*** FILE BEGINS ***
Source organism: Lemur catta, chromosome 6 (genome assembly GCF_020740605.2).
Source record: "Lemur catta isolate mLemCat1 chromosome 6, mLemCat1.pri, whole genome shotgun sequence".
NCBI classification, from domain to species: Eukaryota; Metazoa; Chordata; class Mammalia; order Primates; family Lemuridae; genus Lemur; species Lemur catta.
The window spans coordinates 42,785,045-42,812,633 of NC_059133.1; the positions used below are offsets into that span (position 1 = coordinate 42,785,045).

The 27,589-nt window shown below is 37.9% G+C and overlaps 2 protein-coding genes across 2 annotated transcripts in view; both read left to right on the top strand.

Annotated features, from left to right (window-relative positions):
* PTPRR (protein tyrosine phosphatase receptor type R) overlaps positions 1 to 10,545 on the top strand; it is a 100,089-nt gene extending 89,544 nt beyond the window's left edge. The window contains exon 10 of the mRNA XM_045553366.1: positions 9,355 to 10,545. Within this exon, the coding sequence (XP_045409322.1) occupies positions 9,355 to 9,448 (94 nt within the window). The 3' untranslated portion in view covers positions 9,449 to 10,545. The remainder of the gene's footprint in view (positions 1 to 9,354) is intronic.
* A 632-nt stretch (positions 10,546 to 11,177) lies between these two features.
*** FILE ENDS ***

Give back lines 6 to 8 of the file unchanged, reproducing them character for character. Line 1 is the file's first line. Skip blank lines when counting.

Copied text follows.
Annotated features, from left to right (window-relative positions):
* PTPRR (protein tyrosine phosphatase receptor type R) overlaps positions 1 to 10,545 on the top strand; it is a 100,089-nt gene extending 89,544 nt beyond the window's left edge. The window contains exon 10 of the mRNA XM_045553366.1: positions 9,355 to 10,545. Within this exon, the coding sequence (XP_045409322.1) occupies positions 9,355 to 9,448 (94 nt within the window). The 3' untranslated portion in view covers positions 9,449 to 10,545. The remainder of the gene's footprint in view (positions 1 to 9,354) is intronic.
* A 632-nt stretch (positions 10,546 to 11,177) lies between these two features.